As a practical matter, no one has bumped up against these limits yet, because there are plenty of UAV operators for the Shadow 200 and Raven UAVs that comprise most of the U.S. Army fleet. And if there were an emergency situation requiring an operator to stay at the controls longer than the regulations allow, it would happen.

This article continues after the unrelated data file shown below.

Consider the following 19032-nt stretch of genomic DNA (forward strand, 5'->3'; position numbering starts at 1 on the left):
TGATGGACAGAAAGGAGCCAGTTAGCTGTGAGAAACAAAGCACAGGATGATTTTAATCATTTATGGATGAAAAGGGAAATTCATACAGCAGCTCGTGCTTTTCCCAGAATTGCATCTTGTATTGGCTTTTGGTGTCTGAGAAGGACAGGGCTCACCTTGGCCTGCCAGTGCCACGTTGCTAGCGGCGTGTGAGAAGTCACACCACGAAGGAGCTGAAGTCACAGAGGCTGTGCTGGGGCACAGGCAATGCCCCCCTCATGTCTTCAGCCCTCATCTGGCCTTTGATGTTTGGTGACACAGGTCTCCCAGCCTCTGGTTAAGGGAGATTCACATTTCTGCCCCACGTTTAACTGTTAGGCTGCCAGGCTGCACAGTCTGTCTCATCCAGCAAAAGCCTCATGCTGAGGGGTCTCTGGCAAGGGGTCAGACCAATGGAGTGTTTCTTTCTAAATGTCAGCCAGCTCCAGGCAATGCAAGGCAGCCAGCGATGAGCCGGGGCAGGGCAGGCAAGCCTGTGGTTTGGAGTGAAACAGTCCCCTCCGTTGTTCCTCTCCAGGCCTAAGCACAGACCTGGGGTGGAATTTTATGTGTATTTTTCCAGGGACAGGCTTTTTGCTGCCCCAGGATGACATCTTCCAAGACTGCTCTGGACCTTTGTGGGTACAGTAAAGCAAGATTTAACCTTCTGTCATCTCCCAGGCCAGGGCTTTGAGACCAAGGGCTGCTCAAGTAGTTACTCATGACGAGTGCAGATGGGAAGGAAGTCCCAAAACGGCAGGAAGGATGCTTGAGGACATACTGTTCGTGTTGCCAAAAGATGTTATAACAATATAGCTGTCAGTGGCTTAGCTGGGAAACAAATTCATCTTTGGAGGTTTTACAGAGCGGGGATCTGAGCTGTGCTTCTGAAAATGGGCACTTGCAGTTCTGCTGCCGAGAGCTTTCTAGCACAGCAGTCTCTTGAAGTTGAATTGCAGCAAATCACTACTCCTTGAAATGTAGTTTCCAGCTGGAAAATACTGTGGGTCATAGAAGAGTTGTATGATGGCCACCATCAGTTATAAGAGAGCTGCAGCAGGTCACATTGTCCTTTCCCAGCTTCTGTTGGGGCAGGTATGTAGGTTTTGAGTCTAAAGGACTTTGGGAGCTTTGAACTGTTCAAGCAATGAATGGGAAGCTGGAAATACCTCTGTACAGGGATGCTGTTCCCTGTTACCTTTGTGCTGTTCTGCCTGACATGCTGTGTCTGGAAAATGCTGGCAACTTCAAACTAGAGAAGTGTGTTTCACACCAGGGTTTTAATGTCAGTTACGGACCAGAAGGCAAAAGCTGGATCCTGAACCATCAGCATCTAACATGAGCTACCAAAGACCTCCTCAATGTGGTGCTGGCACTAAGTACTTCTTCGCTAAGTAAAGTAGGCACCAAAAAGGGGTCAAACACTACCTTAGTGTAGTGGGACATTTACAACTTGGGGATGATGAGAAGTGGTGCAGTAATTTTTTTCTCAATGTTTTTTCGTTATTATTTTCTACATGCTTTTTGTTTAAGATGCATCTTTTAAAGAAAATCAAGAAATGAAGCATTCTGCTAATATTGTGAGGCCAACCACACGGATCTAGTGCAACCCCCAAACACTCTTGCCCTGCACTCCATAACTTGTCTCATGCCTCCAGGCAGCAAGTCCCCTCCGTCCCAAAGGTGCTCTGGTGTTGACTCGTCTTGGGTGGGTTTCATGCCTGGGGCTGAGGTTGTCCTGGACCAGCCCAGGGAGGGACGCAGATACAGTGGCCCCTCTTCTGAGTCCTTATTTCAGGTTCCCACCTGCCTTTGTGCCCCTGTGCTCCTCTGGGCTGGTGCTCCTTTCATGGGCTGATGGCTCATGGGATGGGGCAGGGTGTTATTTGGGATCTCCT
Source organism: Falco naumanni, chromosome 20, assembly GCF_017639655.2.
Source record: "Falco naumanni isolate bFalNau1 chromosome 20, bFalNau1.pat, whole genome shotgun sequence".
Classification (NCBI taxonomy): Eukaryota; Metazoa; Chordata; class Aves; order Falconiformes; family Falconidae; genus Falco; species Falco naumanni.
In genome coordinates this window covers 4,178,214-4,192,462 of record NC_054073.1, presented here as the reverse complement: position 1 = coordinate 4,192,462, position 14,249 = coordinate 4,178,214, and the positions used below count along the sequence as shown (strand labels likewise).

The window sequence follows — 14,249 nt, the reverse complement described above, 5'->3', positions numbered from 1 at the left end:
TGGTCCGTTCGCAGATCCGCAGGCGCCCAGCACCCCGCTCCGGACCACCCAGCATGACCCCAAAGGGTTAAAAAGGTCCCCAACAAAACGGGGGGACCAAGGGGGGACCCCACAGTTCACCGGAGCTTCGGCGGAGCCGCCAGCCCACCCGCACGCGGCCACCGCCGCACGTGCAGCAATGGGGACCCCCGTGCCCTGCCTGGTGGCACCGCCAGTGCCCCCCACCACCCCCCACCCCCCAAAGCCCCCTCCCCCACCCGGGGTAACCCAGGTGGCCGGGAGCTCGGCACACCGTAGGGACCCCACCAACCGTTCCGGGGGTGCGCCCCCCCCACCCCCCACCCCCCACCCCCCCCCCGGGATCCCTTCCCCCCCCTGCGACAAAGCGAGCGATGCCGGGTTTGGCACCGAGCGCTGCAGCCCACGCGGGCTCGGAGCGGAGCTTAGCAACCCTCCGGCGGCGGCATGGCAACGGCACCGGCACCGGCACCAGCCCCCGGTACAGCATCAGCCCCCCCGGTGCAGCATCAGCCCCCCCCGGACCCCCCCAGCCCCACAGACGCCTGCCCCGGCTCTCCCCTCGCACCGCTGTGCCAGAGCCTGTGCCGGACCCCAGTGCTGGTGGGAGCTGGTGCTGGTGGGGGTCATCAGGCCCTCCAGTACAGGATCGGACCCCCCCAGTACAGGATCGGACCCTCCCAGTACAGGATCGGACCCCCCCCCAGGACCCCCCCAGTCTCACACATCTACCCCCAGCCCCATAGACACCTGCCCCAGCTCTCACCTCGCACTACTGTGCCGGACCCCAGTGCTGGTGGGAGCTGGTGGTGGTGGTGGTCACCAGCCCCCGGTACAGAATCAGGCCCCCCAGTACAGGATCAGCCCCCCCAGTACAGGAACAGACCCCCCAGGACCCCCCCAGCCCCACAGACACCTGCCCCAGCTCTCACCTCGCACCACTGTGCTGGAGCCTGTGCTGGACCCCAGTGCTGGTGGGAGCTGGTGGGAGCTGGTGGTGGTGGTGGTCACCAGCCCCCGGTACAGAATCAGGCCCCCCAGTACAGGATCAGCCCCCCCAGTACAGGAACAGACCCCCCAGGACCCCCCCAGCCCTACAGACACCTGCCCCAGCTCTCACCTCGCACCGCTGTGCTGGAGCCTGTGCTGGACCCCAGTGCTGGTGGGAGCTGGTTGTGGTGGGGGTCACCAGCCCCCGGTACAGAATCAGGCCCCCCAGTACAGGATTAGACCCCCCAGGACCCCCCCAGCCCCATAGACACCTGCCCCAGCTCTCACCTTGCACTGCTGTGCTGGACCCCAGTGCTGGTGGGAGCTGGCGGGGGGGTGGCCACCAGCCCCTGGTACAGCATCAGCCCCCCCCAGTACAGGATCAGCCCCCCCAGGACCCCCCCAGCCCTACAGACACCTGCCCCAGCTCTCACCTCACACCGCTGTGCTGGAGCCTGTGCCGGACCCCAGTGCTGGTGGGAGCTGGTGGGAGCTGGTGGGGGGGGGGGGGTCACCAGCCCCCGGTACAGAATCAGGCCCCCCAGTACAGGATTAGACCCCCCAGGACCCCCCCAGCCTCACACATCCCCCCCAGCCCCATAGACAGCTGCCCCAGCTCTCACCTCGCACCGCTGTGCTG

U.S. Army UAV operators have restrictions on how many hours a month they can spend operating aircraft. Monthly, they can spend 140 hours at the controls. That averages out to less than five hours a day. But in any single day, they can spend eight hours at the controls, and that goes down as the time period gets longer (in any three day period, only 22 hours at the controls.) There is also an adjustment made for troops working at night. One hour of "night flying" is equal to 1.4 hours of day flying. This takes into account the fact the people are not as alert at night. Thus, the max flight time, in 24 hours, if all work is done at night, is 5.7 hours.